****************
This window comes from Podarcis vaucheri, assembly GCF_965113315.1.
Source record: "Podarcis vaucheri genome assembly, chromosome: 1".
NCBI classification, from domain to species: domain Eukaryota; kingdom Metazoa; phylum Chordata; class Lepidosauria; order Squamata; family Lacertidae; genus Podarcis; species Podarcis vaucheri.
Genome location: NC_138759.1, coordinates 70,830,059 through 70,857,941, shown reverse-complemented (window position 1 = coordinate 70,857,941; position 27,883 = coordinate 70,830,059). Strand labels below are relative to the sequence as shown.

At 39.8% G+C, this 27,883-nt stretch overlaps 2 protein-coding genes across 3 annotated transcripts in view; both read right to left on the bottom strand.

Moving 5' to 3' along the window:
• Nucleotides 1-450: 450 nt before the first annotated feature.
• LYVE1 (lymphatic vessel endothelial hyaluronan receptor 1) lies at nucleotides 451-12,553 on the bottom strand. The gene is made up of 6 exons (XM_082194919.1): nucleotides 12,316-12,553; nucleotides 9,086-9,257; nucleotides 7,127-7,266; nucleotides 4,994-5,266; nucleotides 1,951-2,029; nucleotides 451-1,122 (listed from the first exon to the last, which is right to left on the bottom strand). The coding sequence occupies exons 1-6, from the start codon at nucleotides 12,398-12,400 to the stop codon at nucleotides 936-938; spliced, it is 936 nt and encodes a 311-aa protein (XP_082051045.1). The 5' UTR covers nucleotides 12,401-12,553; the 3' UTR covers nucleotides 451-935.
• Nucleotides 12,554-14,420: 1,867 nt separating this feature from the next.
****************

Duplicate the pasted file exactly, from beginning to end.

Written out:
This window comes from Podarcis vaucheri, assembly GCF_965113315.1.
Source record: "Podarcis vaucheri genome assembly, chromosome: 1".
NCBI classification, from domain to species: domain Eukaryota; kingdom Metazoa; phylum Chordata; class Lepidosauria; order Squamata; family Lacertidae; genus Podarcis; species Podarcis vaucheri.
Genome location: NC_138759.1, coordinates 70,830,059 through 70,857,941, shown reverse-complemented (window position 1 = coordinate 70,857,941; position 27,883 = coordinate 70,830,059). Strand labels below are relative to the sequence as shown.

At 39.8% G+C, this 27,883-nt stretch overlaps 2 protein-coding genes across 3 annotated transcripts in view; both read right to left on the bottom strand.

Moving 5' to 3' along the window:
• Nucleotides 1-450: 450 nt before the first annotated feature.
• LYVE1 (lymphatic vessel endothelial hyaluronan receptor 1) lies at nucleotides 451-12,553 on the bottom strand. The gene is made up of 6 exons (XM_082194919.1): nucleotides 12,316-12,553; nucleotides 9,086-9,257; nucleotides 7,127-7,266; nucleotides 4,994-5,266; nucleotides 1,951-2,029; nucleotides 451-1,122 (listed from the first exon to the last, which is right to left on the bottom strand). The coding sequence occupies exons 1-6, from the start codon at nucleotides 12,398-12,400 to the stop codon at nucleotides 936-938; spliced, it is 936 nt and encodes a 311-aa protein (XP_082051045.1). The 5' UTR covers nucleotides 12,401-12,553; the 3' UTR covers nucleotides 451-935.
• Nucleotides 12,554-14,420: 1,867 nt separating this feature from the next.